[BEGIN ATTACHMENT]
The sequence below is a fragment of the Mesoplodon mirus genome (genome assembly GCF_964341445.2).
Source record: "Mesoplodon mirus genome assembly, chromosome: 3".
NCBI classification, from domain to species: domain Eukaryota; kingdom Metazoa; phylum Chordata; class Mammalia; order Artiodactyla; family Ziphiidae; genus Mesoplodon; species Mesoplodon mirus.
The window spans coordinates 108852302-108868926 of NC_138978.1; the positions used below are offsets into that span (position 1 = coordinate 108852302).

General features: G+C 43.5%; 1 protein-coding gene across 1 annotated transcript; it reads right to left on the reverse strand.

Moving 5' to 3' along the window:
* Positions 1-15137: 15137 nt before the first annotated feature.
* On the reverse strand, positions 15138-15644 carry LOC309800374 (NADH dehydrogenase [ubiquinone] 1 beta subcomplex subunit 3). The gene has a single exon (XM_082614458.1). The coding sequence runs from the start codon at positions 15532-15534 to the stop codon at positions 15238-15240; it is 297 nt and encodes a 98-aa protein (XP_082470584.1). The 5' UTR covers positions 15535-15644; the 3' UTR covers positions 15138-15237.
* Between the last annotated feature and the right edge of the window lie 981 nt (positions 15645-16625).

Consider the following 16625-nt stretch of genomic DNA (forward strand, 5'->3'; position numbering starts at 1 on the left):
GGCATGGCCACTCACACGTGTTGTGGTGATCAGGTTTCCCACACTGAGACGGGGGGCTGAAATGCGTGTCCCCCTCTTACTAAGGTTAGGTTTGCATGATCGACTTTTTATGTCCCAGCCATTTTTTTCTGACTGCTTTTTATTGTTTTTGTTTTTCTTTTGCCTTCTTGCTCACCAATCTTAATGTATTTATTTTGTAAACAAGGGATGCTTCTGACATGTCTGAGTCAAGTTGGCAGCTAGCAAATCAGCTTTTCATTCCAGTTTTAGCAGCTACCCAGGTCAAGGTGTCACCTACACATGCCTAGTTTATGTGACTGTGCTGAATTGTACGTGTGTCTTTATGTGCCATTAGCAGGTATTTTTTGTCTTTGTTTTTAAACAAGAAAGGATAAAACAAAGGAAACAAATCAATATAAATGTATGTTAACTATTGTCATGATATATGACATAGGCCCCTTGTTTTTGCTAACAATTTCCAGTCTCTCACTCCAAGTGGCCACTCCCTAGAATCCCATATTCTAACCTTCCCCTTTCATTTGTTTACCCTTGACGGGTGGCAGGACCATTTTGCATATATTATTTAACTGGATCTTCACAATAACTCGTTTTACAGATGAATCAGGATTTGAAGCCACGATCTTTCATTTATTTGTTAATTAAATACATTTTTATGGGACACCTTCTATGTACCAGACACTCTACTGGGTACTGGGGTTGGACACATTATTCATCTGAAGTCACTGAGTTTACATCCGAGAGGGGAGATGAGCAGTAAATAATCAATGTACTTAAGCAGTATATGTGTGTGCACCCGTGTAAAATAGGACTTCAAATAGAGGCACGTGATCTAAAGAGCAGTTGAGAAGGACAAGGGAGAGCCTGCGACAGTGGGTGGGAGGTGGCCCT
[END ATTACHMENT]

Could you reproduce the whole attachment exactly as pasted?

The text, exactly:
The sequence below is a fragment of the Mesoplodon mirus genome (genome assembly GCF_964341445.2).
Source record: "Mesoplodon mirus genome assembly, chromosome: 3".
NCBI classification, from domain to species: domain Eukaryota; kingdom Metazoa; phylum Chordata; class Mammalia; order Artiodactyla; family Ziphiidae; genus Mesoplodon; species Mesoplodon mirus.
The window spans coordinates 108852302-108868926 of NC_138978.1; the positions used below are offsets into that span (position 1 = coordinate 108852302).

General features: G+C 43.5%; 1 protein-coding gene across 1 annotated transcript; it reads right to left on the reverse strand.

Moving 5' to 3' along the window:
* Positions 1-15137: 15137 nt before the first annotated feature.
* On the reverse strand, positions 15138-15644 carry LOC309800374 (NADH dehydrogenase [ubiquinone] 1 beta subcomplex subunit 3). The gene has a single exon (XM_082614458.1). The coding sequence runs from the start codon at positions 15532-15534 to the stop codon at positions 15238-15240; it is 297 nt and encodes a 98-aa protein (XP_082470584.1). The 5' UTR covers positions 15535-15644; the 3' UTR covers positions 15138-15237.
* Between the last annotated feature and the right edge of the window lie 981 nt (positions 15645-16625).

Consider the following 16625-nt stretch of genomic DNA (forward strand, 5'->3'; position numbering starts at 1 on the left):
GGCATGGCCACTCACACGTGTTGTGGTGATCAGGTTTCCCACACTGAGACGGGGGGCTGAAATGCGTGTCCCCCTCTTACTAAGGTTAGGTTTGCATGATCGACTTTTTATGTCCCAGCCATTTTTTTCTGACTGCTTTTTATTGTTTTTGTTTTTCTTTTGCCTTCTTGCTCACCAATCTTAATGTATTTATTTTGTAAACAAGGGATGCTTCTGACATGTCTGAGTCAAGTTGGCAGCTAGCAAATCAGCTTTTCATTCCAGTTTTAGCAGCTACCCAGGTCAAGGTGTCACCTACACATGCCTAGTTTATGTGACTGTGCTGAATTGTACGTGTGTCTTTATGTGCCATTAGCAGGTATTTTTTGTCTTTGTTTTTAAACAAGAAAGGATAAAACAAAGGAAACAAATCAATATAAATGTATGTTAACTATTGTCATGATATATGACATAGGCCCCTTGTTTTTGCTAACAATTTCCAGTCTCTCACTCCAAGTGGCCACTCCCTAGAATCCCATATTCTAACCTTCCCCTTTCATTTGTTTACCCTTGACGGGTGGCAGGACCATTTTGCATATATTATTTAACTGGATCTTCACAATAACTCGTTTTACAGATGAATCAGGATTTGAAGCCACGATCTTTCATTTATTTGTTAATTAAATACATTTTTATGGGACACCTTCTATGTACCAGACACTCTACTGGGTACTGGGGTTGGACACATTATTCATCTGAAGTCACTGAGTTTACATCCGAGAGGGGAGATGAGCAGTAAATAATCAATGTACTTAAGCAGTATATGTGTGTGCACCCGTGTAAAATAGGACTTCAAATAGAGGCACGTGATCTAAAGAGCAGTTGAGAAGGACAAGGGAGAGCCTGCGACAGTGGGTGGGAGGTGGCCCT